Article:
Making bread is what those annoyingly virtuous people do. They waddle about in their free-range sandals; do yoga, Pilates and tai chi; poo in composting toilets; eat muesli with organic free-range skimmed oat milk for breakfast; and they make bread in their sleep whilst running a few marathons at the same time. And they always recycle.
For a while we were not among this smug crowd, with that cloud of smugness floating above it so. We bought our bread like normal people – albeit directly from the bakery, not like normal people, but that’s most probably not a detail which you care about. The bread was tasty and good value – what more could a bread-eater want?
Then the bakery melted into a puddle of liquidised carrots. Something like that, anyway. I harbour the sneakiest of suspicions that the building was taken over by a company in some way prawn-related, but I can’t be sure. What I am sure of is that I very much enjoy eating shellfish, and mentioning The Big Prawn Company has kicked off a most infuriating burst of craving. (I would do a pun about craving and crayfish, but I’m too tired. Maybe you can do it instead. Leave a comment.)
With the bakery gone, we did not opt to replace bread with prawns – a shame, although other members of my family do not share my love of shrimps, and I suppose it wouldn’t have been very practical. We just got our bread from other places, and when sufficiently sizeable chunks of spare time presented themselves, we had a go at imitating the smug masses.
The results of this were not brilliant. A series of inconsistent lunches, loaves of varying degrees of crumbliness. There were moments when I thought: “this sandwich would be easier to eat if it were a mango.” That’s how crumbly it is – very crumbly indeed. Crumbly enough to be even more of a challenge to eat than that ludicrously juicy and notoriously awkward-to-eat fruit which grows on trees indigenous to the Indian Subcontinent, and makes rather delicious chutney.
Our attempts at making bread with our bare hands were far from successful (and not just because of the fingers in them, which were quite chewy). Percival, my butler, crowed endlessly about how wonderful he thought his creations were, but in my eyes even the chef-d’oeuvre of the litter was not dissimilar to a poorly–turned-out sponge. (For cleaning things, that is – I quite like cake, and wish Maire Antoinette [well, Marie-Therese] had had her orders carried out, and that we [they] had been allowed to eat cake [well, a type of egg bread enriched with a large proportion of butter].)
And I get the impression that the butler knew, deep down, just how pathetic his home-made “bread” was. Extremely. A bit like The Emperor’s New Clothes, really. For it was he who suggested that we purchase a bread machine.
There it sat a few weeks ago, a magical contraption of such unbelievable magic that even the likes of Messrs Trevor and Potter and Bongo would swoon.
Even the first few loaves, which had all the signs of having been made by a stranger to this brave new world, were marvellous.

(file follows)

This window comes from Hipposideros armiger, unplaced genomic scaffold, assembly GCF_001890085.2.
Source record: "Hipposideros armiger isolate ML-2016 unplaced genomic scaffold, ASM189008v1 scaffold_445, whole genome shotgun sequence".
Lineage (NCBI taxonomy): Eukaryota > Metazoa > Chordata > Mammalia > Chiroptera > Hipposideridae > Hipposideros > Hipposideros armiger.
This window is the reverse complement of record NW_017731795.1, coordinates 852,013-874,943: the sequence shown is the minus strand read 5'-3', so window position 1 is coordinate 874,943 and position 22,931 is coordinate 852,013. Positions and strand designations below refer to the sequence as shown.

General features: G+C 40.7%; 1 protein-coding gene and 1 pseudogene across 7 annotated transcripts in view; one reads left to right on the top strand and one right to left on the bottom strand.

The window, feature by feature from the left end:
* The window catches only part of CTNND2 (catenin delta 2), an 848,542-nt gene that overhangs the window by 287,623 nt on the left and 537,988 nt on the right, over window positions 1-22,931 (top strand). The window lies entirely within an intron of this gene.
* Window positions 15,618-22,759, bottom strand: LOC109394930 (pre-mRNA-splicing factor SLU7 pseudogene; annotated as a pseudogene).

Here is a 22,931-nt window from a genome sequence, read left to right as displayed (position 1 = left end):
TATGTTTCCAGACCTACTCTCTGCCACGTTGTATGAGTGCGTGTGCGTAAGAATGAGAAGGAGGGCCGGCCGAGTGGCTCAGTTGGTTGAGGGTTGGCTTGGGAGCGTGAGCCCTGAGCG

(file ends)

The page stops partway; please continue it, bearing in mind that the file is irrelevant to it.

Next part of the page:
It’s a bit of a problem that the machine makes a noise as it is mixing together things. Upon hearing a commotion it is still my initial assumtion that there’s a burglar about – perhaps Michael Arrington, nicking blog post ideas from my special notebook, because he’s jealous of my exclusive picture of Antony Worrall Thompson. Of course, it is the little men – perhaps less successful bloggers than me, who have been forced to earn a few pennies by making bread for we emperors of the internet; or maybe so that’s what happened to Iain Duncan Smith – whose job is to mix the yeast, flour, sugar, water, and so on.
These little men (and women) are incredible, I have to say. When they’re not doing that they’re inside the radio producing Money Box Live (or is it Moneybox?) – how do they manage to stay awake? Diminutive slaves who inhabit “electrical” devices, I salute you all. Hopefully not in the Primark changing room, or the woman might notice my reflection in the mirror and incorrectly assume I come from a military background or something.
When there’s a power cut, I will be forced to force my butler to get his 11 hungry children – “salad” potatoes, rather than big red ones like the Percy – to climb in and do the mixing. Then I suppose I will rub my hands together to bake the bread – or perhaps something involving a crotch.
So, yeah, the bread machine. I would share with you some boring remarks about the technical ins and outs of making bread, but fortunately I don’t know anything about it. That’s why I have a butler, for Pete’s sake. I am a busy man, with business to do – eating chocolate chips out of hollowed-out boobies, and reclining on my special deckchair made from truffles stuck together with bull sperm, for example. I have no time for making bread. Bread-making, schmead-schmaking.
By the way, a debt of gratitude is owed to diskgrinder, who did something which may have slightly influenced the title of this post. So, thanks, diskgrinder. Keep grinding those disks. It would be lovely if you ground them into flour, or something, as I’m sure that particular type of the white powder would give a distinctive crunch. Whatevs.